This book took eight months of full-time effort. During that time, writing was my top priority but that meant that I was pretty much alone a lot of the time. And isn’t it the same as any other long-term goal? I noticed in university there were always less students at the end of a sememster than there were at the beginning. People drop out along the way. Sticking with something can make you feel alone.
When you are in a stepfamily, it can feel pretty lonely, at times, too. At first, many kids are not comfortable with another man or woman in their life. It can truly feel that if they like this new person in their new life, they are being disloyal to their Mom or Dad. So for a while, everyone can tend to keep their distance, until the trust builds. Stepmom and dads can be lonely. The kids can be lonely, because they miss their “old family.” Creating a stepfamily can be a very lonely experience.
3. A Stepfamily is Worth It
After a year of heart-wrenching effort, my book was finally done! It felt like the day of completion would never come but when it did, it was one of the most exciting days of my life. When you work hard for something, there is a great deal of satisfaction in seeing it through to the end. Easy things are just not as satisfying. Think back to when you got your degree, or your diploma, or your first client. Whatever you had been working for long-term.
Stepfamilies are not easy, either. I don’t have to tell you that, if you have ever been in one. If you were thinking Brady Bunch, sorry, but that ain’t happening!
This Ain’t No Brady Bunch!
But like the book, or the degree, or the promotion, stepfamilies are worth it. When you and your family endure through the hard times, you will know that your love is strong. When you are willing to work through the complications and show the patience to not give up, the love will be a picture for your stepchildren of endurance.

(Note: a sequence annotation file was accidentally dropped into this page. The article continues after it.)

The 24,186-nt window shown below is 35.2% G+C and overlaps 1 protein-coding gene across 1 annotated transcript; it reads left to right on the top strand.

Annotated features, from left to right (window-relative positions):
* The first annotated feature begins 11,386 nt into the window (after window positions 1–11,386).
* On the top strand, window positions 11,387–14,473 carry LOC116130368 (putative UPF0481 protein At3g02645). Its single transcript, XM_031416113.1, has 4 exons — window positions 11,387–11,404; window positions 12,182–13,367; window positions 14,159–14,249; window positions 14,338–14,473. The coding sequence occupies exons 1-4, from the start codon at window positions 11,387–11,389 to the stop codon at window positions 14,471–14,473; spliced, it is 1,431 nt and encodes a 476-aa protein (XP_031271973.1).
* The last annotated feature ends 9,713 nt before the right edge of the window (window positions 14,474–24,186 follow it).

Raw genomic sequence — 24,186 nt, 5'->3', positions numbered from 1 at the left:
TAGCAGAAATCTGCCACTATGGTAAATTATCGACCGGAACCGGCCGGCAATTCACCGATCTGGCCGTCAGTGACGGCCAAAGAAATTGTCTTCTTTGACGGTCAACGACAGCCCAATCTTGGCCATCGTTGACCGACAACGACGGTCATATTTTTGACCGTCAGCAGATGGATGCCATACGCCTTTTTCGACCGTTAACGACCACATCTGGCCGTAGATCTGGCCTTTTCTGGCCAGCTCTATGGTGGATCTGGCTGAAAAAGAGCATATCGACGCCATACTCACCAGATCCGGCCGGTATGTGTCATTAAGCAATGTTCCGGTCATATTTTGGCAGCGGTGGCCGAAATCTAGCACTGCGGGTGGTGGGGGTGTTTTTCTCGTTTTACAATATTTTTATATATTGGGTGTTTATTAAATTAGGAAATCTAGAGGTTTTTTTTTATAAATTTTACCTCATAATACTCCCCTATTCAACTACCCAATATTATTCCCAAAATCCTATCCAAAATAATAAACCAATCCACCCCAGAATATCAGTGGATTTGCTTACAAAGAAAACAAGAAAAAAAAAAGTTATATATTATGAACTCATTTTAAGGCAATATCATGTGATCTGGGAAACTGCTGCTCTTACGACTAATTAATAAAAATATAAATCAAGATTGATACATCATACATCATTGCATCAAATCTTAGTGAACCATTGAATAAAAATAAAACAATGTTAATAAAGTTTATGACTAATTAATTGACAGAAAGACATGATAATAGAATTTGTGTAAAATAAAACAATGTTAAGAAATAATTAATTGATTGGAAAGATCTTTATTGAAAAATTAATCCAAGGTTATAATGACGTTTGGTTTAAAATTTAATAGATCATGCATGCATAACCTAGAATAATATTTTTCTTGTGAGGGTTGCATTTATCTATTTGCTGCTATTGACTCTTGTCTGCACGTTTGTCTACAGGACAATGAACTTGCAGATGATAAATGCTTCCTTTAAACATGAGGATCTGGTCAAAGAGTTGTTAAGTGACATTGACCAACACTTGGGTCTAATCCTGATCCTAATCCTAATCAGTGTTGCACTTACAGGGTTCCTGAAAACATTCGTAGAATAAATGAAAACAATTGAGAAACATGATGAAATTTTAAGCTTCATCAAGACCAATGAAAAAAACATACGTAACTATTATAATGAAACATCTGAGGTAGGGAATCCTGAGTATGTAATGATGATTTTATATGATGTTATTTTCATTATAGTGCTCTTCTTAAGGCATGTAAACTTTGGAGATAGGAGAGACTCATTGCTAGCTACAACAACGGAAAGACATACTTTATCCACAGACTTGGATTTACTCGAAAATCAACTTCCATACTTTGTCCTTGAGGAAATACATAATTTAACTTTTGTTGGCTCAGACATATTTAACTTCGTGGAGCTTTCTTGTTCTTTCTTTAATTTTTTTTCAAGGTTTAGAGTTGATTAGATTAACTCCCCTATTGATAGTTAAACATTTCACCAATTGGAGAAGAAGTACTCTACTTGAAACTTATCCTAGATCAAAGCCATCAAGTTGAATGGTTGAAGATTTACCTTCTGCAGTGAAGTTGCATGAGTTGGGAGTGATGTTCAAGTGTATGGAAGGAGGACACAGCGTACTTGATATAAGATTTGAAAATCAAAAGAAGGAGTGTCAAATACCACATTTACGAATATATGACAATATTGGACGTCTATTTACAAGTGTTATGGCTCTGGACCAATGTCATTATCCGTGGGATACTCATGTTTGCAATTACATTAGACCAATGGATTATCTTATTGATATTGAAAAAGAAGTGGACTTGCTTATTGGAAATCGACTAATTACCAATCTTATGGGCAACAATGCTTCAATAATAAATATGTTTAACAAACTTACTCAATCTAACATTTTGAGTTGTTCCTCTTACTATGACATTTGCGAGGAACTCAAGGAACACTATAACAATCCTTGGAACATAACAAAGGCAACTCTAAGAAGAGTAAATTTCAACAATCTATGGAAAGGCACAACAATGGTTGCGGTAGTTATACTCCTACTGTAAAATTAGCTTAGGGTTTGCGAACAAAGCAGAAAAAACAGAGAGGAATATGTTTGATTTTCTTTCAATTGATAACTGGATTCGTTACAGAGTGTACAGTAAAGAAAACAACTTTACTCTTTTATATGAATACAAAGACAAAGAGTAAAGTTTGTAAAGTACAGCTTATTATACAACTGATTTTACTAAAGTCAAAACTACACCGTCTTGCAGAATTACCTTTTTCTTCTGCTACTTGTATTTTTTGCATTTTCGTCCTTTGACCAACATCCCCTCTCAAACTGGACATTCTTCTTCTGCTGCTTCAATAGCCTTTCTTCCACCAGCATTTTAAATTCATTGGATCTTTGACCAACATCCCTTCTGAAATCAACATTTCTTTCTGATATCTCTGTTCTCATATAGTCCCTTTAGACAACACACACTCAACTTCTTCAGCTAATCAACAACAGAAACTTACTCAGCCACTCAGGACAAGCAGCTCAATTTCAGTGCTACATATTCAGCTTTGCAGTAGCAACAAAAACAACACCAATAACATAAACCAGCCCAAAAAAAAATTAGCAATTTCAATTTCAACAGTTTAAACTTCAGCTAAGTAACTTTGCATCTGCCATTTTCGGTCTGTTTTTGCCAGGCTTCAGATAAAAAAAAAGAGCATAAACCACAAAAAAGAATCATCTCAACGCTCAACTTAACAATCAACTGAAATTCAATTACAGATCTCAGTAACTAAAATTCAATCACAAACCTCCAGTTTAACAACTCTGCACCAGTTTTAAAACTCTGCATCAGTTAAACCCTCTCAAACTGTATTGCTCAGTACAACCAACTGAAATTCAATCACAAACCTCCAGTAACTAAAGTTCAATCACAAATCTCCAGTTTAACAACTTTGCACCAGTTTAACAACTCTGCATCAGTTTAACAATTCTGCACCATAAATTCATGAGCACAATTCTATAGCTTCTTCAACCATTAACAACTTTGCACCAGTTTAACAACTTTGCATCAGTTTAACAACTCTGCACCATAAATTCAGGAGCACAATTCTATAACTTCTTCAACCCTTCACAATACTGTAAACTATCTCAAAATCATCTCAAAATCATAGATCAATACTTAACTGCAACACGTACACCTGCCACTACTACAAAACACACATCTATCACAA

First a little disclaimer. Not all relationships end up “happily ever after.” If your partner is cheating or high all the time, you aren’t that likely to be able to have a happy ending. And sometimes the “other party — a.k.a. “the ex” makes things so hard for you that you lose far more than you could imagine, as in the cases of parental alienation.
I do maintain, though, that stepfamilies are still worth it. They are worth it because they are a case of true love. To keep loving, in spite of the complication, is one of the greatest loves around. When I was researching for my book, I talked to several couples. All of them said that things got better and encouraged readers to “stick with it.”
Biggest Challenge of Your Life
So, if you are struggling with stepfamily issues today, or maybe marriage problems in general, please be encouraged that this is a challenge. It may be the biggest challenge of your life but … you have endured other challenges before. You are stronger than you realize and you are creating something bigger than yourself: a family. Take care and please let me know what you think in the comments below.
Thanks so much for reading. If you would like to order the book, Second Marriage: An Insider’s Guide to Hope, Healing, and Love, you can do so here: Amazon.